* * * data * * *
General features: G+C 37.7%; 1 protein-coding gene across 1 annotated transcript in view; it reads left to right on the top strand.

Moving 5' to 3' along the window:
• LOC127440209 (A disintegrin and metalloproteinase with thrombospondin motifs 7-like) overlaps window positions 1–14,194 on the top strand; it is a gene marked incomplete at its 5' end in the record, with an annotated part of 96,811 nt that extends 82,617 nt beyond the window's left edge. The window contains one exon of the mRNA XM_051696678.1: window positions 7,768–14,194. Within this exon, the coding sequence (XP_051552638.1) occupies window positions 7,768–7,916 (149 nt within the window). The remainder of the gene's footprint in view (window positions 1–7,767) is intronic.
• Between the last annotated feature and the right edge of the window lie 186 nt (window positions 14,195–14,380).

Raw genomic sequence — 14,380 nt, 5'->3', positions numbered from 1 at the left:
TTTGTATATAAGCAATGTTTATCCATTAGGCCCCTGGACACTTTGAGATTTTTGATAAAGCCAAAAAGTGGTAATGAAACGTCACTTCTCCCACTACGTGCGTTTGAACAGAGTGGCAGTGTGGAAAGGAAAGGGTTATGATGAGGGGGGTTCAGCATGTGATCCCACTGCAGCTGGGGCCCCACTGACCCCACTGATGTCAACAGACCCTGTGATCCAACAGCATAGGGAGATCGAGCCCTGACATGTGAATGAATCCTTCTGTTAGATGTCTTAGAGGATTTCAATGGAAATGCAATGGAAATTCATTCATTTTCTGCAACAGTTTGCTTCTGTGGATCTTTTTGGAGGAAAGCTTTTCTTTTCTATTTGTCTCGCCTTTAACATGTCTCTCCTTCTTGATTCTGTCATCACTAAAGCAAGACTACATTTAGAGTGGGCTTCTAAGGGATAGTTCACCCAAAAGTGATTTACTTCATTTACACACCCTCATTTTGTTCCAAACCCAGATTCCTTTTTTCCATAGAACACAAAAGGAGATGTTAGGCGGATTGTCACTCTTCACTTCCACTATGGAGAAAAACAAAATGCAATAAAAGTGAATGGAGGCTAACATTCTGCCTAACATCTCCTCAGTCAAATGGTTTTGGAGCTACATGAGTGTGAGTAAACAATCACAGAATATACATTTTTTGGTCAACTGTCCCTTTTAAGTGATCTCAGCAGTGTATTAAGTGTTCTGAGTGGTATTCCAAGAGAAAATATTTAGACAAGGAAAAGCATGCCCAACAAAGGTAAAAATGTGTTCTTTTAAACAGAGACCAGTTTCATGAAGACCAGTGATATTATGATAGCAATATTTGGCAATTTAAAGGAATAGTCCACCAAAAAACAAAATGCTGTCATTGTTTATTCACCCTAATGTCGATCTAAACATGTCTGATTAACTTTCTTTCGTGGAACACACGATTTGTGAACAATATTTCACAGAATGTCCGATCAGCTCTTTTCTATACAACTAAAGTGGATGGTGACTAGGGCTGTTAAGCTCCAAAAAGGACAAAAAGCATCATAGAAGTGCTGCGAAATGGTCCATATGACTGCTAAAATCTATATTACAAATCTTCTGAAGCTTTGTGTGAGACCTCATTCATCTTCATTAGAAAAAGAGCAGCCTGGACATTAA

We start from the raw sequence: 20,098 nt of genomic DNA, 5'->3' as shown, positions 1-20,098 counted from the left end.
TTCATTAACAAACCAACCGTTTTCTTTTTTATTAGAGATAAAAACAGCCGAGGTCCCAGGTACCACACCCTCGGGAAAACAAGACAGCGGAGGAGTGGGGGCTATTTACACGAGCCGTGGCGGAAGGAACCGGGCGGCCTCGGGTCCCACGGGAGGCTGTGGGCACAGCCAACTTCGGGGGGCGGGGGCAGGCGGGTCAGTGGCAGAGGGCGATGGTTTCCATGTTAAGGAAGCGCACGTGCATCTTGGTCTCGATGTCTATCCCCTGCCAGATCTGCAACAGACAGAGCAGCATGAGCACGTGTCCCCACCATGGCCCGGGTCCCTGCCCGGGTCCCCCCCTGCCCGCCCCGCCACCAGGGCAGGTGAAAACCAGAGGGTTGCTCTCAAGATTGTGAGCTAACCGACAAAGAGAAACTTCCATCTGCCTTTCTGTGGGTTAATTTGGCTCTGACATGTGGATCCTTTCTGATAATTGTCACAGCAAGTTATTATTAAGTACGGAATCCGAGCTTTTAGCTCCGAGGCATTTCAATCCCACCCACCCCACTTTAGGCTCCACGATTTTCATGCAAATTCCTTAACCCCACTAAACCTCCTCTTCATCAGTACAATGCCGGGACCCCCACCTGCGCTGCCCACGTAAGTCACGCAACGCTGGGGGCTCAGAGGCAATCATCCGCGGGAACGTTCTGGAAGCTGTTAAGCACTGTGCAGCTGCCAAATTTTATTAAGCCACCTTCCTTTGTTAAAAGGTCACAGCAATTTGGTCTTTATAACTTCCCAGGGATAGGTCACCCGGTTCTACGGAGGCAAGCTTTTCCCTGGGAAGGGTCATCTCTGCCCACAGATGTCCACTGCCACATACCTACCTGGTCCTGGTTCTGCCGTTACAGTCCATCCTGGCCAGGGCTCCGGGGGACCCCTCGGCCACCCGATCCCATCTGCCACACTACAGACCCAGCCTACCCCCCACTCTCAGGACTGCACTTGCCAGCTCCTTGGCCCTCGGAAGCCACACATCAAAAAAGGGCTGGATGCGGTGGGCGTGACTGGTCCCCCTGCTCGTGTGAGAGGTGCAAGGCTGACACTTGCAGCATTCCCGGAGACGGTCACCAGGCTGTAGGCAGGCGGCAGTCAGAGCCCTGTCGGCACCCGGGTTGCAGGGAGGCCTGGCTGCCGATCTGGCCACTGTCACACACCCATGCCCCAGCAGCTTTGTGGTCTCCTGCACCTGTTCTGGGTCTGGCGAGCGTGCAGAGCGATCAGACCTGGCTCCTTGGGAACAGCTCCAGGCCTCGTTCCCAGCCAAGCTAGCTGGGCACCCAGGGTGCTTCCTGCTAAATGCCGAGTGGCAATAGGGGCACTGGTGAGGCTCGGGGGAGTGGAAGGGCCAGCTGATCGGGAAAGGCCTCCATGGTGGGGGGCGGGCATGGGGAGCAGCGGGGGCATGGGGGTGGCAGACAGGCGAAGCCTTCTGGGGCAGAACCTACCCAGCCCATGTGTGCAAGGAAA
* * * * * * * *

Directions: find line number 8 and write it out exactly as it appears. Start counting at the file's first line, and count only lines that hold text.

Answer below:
TTCATTAACAAACCAACCGTTTTCTTTTTTATTAGAGATAAAAACAGCCGAGGTCCCAGGTACCACACCCTCGGGAAAACAAGACAGCGGAGGAGTGGGGGCTATTTACACGAGCCGTGGCGGAAGGAACCGGGCGGCCTCGGGTCCCACGGGAGGCTGTGGGCACAGCCAACTTCGGGGGGCGGGGGCAGGCGGGTCAGTGGCAGAGGGCGATGGTTTCCATGTTAAGGAAGCGCACGTGCATCTTGGTCTCGATGTCTATCCCCTGCCAGATCTGCAACAGACAGAGCAGCATGAGCACGTGTCCCCACCATGGCCCGGGTCCCTGCCCGGGTCCCCCCCTGCCCGCCCCGCCACCAGGGCAGGTGAAAACCAGAGGGTTGCTCTCAAGATTGTGAGCTAACCGACAAAGAGAAACTTCCATCTGCCTTTCTGTGGGTTAATTTGGCTCTGACATGTGGATCCTTTCTGATAATTGTCACAGCAAGTTATTATTAAGTACGGAATCCGAGCTTTTAGCTCCGAGGCATTTCAATCCCACCCACCCCACTTTAGGCTCCACGATTTTCATGCAAATTCCTTAACCCCACTAAACCTCCTCTTCATCAGTACAATGCCGGGACCCCCACCTGCGCTGCCCACGTAAGTCACGCAACGCTGGGGGCTCAGAGGCAATCATCCGCGGGAACGTTCTGGAAGCTGTTAAGCACTGTGCAGCTGCCAAATTTTATTAAGCCACCTTCCTTTGTTAAAAGGTCACAGCAATTTGGTCTTTATAACTTCCCAGGGATAGGTCACCCGGTTCTACGGAGGCAAGCTTTTCCCTGGGAAGGGTCATCTCTGCCCACAGATGTCCACTGCCACATACCTACCTGGTCCTGGTTCTGCCGTTACAGTCCATCCTGGCCAGGGCTCCGGGGGACCCCTCGGCCACCCGATCCCATCTGCCACACTACAGACCCAGCCTACCCCCCACTCTCAGGACTGCACTTGCCAGCTCCTTGGCCCTCGGAAGCCACACATCAAAAAAGGGCTGGATGCGGTGGGCGTGACTGGTCCCCCTGCTCGTGTGAGAGGTGCAAGGCTGACACTTGCAGCATTCCCGGAGACGGTCACCAGGCTGTAGGCAGGCGGCAGTCAGAGCCCTGTCGGCACCCGGGTTGCAGGGAGGCCTGGCTGCCGATCTGGCCACTGTCACACACCCATGCCCCAGCAGCTTTGTGGTCTCCTGCACCTGTTCTGGGTCTGGCGAGCGTGCAGAGCGATCAGACCTGGCTCCTTGGGAACAGCTCCAGGCCTCGTTCCCAGCCAAGCTAGCTGGGCACCCAGGGTGCTTCCTGCTAAATGCCGAGTGGCAATAGGGGCACTGGTGAGGCTCGGGGGAGTGGAAGGGCCAGCTGATCGGGAAAGGCCTCCATGGTGGGGGGCGGGCATGGGGAGCAGCGGGGGCATGGGGGTGGCAGACAGGCGAAGCCTTCTGGGGCAGAACCTACCCAGCCCATGTGTGCAAGGAAA